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How to hold Three Amigos meetings in Agile development

Three Amigos is an Agile development strategy to keep projects on track with specifications, timeline expectations and more. Here's how to host the meetings, and who should join in.

Agile software development teams often adopt what's called a Three Amigos approach, which combines the perspectives of business, development and quality assurance for sprint planning and evaluation.

Typically, a Three Amigos meeting includes a business analyst, quality specialist and developer. The product owner or other businessperson clarifies the requirements before development; the development expert lays out the issues that arise in development processes; and the software quality expert or tester ensures that testing considerations are designed into requirements and development.

There are many ways to organize these meetings, and sometimes more than three people participate. The more perspectives in the meeting, the more gaps the organization can fill.

"The benefits of holding a Three Amigos meeting include a common understanding of what will be produced, a consensus on how to produce it and the ability to get everyone on the same page in terms of expectations," said Scott Abate, certified Agile project manager at Anexinet, a digital services provider.

This is how teams at Anexinet collaborate every day. The teams' daily standups frequently spin out offline huddles -- short, focused meetings -- between product owners, architects and QA. This collaboration lines up everyone's estimates and plans for how things should work.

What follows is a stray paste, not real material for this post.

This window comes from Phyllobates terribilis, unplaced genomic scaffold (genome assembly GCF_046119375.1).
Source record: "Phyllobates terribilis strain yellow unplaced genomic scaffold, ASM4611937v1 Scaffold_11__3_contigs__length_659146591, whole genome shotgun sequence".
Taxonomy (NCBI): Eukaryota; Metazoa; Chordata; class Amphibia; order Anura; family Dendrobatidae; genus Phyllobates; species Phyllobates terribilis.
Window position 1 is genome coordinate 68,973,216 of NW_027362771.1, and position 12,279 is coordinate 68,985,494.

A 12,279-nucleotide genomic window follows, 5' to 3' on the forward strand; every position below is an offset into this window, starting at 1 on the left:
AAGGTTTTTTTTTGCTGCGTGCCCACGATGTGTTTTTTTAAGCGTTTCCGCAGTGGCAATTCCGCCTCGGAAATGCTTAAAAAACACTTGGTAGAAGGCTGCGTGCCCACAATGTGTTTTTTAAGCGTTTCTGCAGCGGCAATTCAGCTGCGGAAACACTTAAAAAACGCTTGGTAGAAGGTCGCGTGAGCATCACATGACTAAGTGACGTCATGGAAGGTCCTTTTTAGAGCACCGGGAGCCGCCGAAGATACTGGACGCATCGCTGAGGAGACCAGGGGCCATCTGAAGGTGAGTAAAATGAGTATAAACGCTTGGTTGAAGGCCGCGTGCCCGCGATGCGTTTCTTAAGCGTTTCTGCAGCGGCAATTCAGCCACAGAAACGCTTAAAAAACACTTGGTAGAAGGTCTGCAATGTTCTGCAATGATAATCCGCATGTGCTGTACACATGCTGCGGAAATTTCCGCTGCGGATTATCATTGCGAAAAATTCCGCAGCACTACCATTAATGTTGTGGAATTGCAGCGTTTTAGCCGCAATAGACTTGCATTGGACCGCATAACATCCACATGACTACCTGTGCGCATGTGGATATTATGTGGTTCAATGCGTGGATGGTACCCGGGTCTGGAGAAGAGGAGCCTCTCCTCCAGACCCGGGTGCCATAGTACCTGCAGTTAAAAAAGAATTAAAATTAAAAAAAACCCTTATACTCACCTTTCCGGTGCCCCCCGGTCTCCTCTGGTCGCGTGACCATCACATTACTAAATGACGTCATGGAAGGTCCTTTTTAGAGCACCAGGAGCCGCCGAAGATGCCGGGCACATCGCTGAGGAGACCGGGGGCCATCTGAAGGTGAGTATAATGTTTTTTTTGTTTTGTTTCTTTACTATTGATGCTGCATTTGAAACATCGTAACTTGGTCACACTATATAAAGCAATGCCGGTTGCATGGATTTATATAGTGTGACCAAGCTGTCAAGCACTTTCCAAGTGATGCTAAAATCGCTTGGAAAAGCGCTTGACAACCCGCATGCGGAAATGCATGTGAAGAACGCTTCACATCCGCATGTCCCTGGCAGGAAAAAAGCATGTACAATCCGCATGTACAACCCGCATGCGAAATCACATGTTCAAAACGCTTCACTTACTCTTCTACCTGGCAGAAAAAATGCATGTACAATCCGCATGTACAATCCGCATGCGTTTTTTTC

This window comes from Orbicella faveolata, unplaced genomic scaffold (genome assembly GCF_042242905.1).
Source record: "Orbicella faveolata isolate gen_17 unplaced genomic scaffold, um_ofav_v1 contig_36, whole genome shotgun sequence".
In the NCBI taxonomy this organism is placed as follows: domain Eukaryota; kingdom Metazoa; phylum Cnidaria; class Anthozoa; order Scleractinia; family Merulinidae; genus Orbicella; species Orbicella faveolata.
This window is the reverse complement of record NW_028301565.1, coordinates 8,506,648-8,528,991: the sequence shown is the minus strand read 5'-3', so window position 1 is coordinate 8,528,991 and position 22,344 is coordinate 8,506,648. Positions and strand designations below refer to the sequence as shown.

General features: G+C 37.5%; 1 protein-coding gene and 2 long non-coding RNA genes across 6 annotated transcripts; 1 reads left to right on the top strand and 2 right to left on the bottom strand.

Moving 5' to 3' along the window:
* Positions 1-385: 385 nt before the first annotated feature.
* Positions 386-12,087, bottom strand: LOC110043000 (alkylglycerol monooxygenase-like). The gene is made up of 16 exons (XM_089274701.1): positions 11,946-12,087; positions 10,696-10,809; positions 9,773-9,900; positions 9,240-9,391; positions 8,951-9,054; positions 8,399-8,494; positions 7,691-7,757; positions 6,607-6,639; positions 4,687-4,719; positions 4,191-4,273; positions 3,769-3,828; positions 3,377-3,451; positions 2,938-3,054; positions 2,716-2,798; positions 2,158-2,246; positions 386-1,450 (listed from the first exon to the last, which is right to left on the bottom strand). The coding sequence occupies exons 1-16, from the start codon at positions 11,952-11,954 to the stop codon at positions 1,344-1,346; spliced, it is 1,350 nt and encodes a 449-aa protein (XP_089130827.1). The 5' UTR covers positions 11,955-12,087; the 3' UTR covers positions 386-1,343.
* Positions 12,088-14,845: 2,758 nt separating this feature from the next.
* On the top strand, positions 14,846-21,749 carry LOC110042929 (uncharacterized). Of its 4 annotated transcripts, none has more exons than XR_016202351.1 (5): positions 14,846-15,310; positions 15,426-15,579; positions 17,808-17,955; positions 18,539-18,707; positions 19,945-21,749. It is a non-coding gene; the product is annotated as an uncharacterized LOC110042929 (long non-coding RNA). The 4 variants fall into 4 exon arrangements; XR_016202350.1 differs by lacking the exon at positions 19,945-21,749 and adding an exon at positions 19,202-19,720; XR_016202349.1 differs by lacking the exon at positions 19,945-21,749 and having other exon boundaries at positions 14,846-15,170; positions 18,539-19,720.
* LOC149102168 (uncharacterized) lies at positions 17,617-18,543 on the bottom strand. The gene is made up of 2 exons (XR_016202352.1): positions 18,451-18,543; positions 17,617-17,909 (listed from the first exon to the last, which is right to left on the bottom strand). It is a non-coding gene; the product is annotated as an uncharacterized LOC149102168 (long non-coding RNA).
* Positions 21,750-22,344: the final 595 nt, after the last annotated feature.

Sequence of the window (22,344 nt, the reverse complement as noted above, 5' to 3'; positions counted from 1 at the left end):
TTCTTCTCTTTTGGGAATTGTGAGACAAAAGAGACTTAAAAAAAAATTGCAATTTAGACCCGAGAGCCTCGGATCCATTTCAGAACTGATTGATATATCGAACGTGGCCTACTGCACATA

Collaborate often and weave measurement of progress into these discussions. "A diligent approach to consistency and data collection, along with a goal-driven strategy, will make them work very well," he said.

Three Amigos meeting members.
The key members of Three Amigos meetings.

Benefits of the Three Amigos meeting

Three Amigos meetings remove uncertainty from development projects, as they provide a specified time for everyone to get on the same page about what to -- or not to -- build.

"The meeting exposes any potential assumptions and forces explicit answers," said Jeff Sing, lead software QA engineer at Optimizely, a digital experience optimization platform. "Everyone walks away with crystal-clear guidelines on what will be delivered and gets ahead of any potential scope creep."

For example, a new feature entails new business requirements, engineering changes, UX flow and design. Each team faces its own challenges and requirements. The business requirements focus on a broad problem space, and how to monetize the product. The engineering requirements center on the technical solution and hurdles. The UX requirements define product usability. The design requirements ensure the product looks finished. All of these requirements might align -- or they might not.